9. Williams PL, Johnson R, Pappagianis D, et al. Vasculitic and encephalitic complications associated with Coccidioides immitis infection of the central nervous system in humans: report of 10 cases and review. Clin Infect Dis 1992; 14:673.
  10. Webb M, Ziauddin A, Okusa MD. Coccidioidomycosis meningitis and syndrome of inappropriate antidiuretic hormone. Am J Med Sci 2002; 324:155.
  11. Arsura EL, Johnson R, Penrose J, et al. Neuroimaging as a guide to predict outcomes for patients with coccidioidal meningitis. Clin Infect Dis 2005; 40:624.
  12. Erly WK, Bellon RJ, Seeger JF, Carmody RF. MR imaging of acute coccidioidal meningitis. AJNR Am J Neuroradiol 1999; 20:509.
  13. Komotar RJ, Clatterbuck RE. Coccidioidomycosis of the brain, mimicking en plaque meningioma. J Neurol Neurosurg Psychiatry 2003; 74:806.
  14. Bañuelos AF, Williams PL, Johnson RH, et al. Central nervous system abscesses due to Coccidioides species. Clin Infect Dis 1996; 22:240.
  15. Kassis C, Zaidi S, Kuberski T, et al. Role of Coccidioides Antigen Testing in the Cerebrospinal Fluid for the Diagnosis of Coccidioidal Meningitis. Clin Infect Dis 2015; 61:1521.
  16. Ismail Y, Arsura EL. Eosinophilic meningitis associated with coccidioidomycosis. West J Med 1993; 158:300.
  17. Lo Re V 3rd, Gluckman SJ. Eosinophilic meningitis. Am J Med 2003; 114:217.
  18. Pappagianis D, Saito M, Van Hoosear KH. Antibody in cerebrospinal fluid in non-meningitic coccidioidomycosis. Sabouraudia 1972; 10:173.
  19. Galgiani JN, Ampel NM, Blair JE, et al. 2016 Infectious Diseases Society of America (IDSA) Clinical Practice Guideline for the Treatment of Coccidioidomycosis. Clin Infect Dis 2016; 63:e112.
  20. Galgiani JN, Catanzaro A, Cloud GA, et al. Fluconazole therapy for coccidioidal meningitis. The NIAID-Mycoses Study Group. Ann Intern Med 1993; 119:28.
  21. Panel on Opportunistic Infections in HIV-Infected Adults and Adolescents. Guidelines for the prevention and treatment of opportunistic infections in HIV-infected adults and adolescents: Recommendations from the Centers for Disease Control and Prevention, the National Institutes of Health, and the HIV Medicine Association of the Infectious Diseases Society of America http://aidsinfo.nih.gov/contentfiles/lvguidelines/adult_oi.pdf. (Accessed on July 08, 2014).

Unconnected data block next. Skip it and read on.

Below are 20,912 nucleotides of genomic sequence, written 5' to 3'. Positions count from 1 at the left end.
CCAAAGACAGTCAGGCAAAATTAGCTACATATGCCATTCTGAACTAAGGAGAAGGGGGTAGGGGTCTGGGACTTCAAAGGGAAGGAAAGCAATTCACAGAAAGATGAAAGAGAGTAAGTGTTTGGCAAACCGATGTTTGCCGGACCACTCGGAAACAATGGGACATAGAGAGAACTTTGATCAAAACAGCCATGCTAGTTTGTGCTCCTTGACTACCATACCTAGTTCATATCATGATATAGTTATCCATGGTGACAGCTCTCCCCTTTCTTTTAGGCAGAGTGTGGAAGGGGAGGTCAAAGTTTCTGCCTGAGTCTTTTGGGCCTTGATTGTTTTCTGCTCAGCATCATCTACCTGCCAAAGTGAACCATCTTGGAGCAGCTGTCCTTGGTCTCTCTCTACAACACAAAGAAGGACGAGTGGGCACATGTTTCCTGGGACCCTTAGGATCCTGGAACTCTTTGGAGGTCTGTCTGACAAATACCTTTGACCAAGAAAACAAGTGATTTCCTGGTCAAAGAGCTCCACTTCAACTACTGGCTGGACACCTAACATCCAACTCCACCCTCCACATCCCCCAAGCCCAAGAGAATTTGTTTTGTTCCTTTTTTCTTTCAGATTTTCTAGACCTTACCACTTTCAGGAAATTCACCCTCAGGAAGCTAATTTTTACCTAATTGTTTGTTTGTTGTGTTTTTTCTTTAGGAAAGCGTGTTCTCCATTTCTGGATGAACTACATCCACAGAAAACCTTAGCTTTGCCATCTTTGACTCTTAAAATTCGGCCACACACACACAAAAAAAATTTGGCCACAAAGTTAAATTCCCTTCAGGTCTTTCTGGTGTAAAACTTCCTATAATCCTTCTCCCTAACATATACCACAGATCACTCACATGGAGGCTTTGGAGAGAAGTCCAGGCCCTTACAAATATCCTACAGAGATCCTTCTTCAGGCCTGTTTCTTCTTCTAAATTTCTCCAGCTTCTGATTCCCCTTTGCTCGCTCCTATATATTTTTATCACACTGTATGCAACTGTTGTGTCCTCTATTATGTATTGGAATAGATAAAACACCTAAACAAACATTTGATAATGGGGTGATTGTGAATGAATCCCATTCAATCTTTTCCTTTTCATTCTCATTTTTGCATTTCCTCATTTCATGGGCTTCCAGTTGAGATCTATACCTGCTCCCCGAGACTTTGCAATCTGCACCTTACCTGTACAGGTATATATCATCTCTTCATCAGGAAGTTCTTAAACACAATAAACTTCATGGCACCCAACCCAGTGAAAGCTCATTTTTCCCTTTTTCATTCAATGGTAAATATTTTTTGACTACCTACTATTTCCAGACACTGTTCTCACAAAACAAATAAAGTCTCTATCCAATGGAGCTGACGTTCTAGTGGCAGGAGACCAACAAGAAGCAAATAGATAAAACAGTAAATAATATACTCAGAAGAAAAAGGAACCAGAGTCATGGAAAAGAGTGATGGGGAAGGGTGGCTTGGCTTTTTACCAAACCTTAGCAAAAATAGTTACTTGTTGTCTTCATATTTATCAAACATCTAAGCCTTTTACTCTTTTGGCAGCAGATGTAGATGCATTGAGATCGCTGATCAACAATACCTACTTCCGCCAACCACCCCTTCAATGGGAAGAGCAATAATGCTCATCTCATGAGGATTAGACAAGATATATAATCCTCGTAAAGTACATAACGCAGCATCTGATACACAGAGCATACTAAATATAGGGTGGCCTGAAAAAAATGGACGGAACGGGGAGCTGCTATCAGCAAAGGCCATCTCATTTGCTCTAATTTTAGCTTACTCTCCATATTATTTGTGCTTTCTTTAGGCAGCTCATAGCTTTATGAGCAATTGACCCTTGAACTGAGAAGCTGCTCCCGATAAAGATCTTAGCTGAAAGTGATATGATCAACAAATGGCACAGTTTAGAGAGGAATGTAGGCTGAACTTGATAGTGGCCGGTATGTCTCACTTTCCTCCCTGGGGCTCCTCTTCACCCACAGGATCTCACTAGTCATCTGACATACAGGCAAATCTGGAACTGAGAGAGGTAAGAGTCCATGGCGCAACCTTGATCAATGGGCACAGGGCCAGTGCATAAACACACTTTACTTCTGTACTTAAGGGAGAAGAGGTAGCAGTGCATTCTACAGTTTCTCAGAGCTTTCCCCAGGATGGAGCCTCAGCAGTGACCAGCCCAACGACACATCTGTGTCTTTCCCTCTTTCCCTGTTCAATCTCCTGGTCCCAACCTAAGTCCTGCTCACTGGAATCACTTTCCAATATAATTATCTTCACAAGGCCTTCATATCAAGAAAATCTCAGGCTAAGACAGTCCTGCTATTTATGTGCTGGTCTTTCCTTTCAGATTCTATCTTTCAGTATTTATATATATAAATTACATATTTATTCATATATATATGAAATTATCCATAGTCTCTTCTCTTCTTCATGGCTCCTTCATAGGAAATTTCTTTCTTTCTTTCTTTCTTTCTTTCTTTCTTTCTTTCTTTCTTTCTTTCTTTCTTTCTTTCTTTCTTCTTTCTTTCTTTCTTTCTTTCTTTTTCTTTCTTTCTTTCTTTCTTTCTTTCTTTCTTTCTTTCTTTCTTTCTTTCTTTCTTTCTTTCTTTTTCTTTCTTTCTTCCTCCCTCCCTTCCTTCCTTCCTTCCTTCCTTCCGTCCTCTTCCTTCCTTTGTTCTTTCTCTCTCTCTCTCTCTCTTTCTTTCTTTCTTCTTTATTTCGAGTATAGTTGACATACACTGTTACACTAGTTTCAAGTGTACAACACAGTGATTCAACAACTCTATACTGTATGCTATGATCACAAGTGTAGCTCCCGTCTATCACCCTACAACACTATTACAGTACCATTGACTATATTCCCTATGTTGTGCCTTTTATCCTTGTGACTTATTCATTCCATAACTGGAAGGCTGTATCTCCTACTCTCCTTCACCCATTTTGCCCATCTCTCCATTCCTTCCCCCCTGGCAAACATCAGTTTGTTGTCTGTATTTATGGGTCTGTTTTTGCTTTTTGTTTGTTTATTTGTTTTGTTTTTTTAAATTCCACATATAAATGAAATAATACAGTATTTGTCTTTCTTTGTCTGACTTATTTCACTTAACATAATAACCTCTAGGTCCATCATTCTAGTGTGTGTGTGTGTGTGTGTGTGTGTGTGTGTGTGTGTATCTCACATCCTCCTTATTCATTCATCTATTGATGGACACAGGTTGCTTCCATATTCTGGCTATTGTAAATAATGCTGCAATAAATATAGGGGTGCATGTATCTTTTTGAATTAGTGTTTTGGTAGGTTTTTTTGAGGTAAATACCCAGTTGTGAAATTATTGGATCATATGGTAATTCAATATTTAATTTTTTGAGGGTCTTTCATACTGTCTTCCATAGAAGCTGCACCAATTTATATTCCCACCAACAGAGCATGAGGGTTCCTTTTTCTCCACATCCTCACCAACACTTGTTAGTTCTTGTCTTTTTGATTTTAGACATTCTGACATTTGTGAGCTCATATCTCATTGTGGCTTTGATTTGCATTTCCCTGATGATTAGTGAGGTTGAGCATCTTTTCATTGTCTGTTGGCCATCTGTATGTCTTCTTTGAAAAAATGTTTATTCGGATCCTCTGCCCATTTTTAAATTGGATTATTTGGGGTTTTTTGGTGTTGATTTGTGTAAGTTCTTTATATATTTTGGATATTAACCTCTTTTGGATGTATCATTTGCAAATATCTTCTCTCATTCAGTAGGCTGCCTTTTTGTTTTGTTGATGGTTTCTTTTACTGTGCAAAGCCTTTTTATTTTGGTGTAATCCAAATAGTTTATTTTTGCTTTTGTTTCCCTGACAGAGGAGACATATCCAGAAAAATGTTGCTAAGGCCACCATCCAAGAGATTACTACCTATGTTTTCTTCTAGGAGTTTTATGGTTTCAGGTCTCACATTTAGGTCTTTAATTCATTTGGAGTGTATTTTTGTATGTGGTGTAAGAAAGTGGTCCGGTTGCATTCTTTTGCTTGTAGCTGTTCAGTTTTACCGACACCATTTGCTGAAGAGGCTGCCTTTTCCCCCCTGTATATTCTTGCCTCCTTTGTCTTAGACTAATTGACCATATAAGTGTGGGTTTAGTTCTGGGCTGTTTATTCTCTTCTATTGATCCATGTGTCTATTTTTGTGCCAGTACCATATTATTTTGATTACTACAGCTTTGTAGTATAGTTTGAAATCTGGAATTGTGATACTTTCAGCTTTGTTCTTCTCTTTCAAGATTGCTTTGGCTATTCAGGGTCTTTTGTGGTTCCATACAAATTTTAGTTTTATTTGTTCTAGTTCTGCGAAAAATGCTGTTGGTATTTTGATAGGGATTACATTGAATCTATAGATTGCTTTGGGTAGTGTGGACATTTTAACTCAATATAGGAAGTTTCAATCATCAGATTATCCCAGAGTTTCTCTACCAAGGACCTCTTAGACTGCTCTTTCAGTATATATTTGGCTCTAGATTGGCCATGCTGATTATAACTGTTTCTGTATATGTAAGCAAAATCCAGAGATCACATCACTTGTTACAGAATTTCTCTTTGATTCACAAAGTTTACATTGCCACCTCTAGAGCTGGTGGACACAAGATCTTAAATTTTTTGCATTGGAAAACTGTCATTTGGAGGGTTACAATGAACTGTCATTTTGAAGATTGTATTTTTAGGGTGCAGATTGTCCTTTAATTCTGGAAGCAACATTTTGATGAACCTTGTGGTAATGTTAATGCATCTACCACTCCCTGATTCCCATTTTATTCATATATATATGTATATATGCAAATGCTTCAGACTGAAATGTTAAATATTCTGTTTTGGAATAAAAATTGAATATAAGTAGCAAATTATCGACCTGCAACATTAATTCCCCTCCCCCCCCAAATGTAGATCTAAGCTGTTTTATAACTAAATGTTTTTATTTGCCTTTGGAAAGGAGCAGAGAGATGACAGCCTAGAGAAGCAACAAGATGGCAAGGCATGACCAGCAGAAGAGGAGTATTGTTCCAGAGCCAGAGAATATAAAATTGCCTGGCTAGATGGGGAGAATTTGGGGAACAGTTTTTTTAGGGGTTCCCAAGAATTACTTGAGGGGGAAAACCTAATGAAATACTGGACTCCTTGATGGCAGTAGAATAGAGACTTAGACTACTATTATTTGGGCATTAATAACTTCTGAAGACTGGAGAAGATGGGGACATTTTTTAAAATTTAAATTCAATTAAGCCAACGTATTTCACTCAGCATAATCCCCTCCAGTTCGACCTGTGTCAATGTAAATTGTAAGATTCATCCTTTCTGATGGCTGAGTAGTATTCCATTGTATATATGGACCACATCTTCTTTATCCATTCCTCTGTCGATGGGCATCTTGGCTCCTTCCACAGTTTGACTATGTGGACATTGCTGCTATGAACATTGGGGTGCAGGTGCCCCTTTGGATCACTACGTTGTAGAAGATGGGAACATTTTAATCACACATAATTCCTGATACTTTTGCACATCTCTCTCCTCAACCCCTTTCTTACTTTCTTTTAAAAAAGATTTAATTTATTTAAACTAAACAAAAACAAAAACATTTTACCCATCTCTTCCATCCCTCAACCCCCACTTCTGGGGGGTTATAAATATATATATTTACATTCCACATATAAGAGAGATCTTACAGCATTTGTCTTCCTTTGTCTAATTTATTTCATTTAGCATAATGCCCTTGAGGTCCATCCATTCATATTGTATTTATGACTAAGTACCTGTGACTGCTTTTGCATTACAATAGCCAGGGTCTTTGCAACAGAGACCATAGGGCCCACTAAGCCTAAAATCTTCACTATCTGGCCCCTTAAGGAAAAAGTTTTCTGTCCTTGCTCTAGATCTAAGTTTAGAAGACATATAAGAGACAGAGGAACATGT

22. Tucker RM, Denning DW, Dupont B, Stevens DA. Itraconazole therapy for chronic coccidioidal meningitis. Ann Intern Med 1990; 112:108.
  23. Saubolle MA, McKellar PP, Sussland D. Epidemiologic, clinical, and diagnostic aspects of coccidioidomycosis. J Clin Microbiol 2007; 45:26.
  24. Lee BE, Feinberg M, Abraham JJ, Murthy AR. Congenital malformations in an infant born to a woman treated with fluconazole. Pediatr Infect Dis J 1992; 11:1062.
  25. Bercovitch RS, Catanzaro A, Schwartz BS, et al. Coccidioidomycosis during pregnancy: a review and recommendations for management. Clin Infect Dis 2011; 53:363.
  26. Dewsnup DH, Galgiani JN, Graybill JR, et al. Is it ever safe to stop azole therapy for Coccidioides immitis meningitis? Ann Intern Med 1996; 124:305.
  27. Clemons KV, Sobel RA, Williams PL, et al. Efficacy of intravenous liposomal amphotericin B (AmBisome) against coccidioidal meningitis in rabbits. Antimicrob Agents Chemother 2002; 46:2420.
  28. Capilla J, Clemons KV, Sobel RA, Stevens DA. Efficacy of amphotericin B lipid complex in a rabbit model of coccidioidal meningitis. J Antimicrob Chemother 2007; 60:673.
  29. Clemons KV, Capilla J, Sobel RA, et al. Comparative efficacies of lipid-complexed amphotericin B and liposomal amphotericin B against coccidioidal meningitis in rabbits. Antimicrob Agents Chemother 2009; 53:1858.
  30. Cortez KJ, Walsh TJ, Bennett JE. Successful treatment of coccidioidal meningitis with voriconazole. Clin Infect Dis 2003; 36:1619.
  31. Proia LA, Tenorio AR. Successful use of voriconazole for treatment of Coccidioides meningitis. Antimicrob Agents Chemother 2004; 48:2341.
  32. Kim MM, Vikram HR, Kusne S, et al. Treatment of refractory coccidioidomycosis with voriconazole or posaconazole. Clin Infect Dis 2011; 53:1060.
  33. Pascual A, Calandra T, Bolay S, et al. Voriconazole therapeutic drug monitoring in patients with invasive mycoses improves efficacy and safety outcomes. Clin Infect Dis 2008; 46:201.
  34. Schein R, Homans J, Larsen RA, Neely M. Posaconazole for chronic refractory coccidioidal meningitis. Clin Infect Dis 2011; 53:1252.
  35. Stevens DA, Shatsky SA. Intrathecal amphotericin in the management of coccidioidal meningitis. Semin Respir Infect 2001; 16:263.
  36. Romeo JH, Rice LB, McQuarrie IG. Hydrocephalus in coccidioidal meningitis: case report and review of the literature. Neurosurgery 2000; 47:773.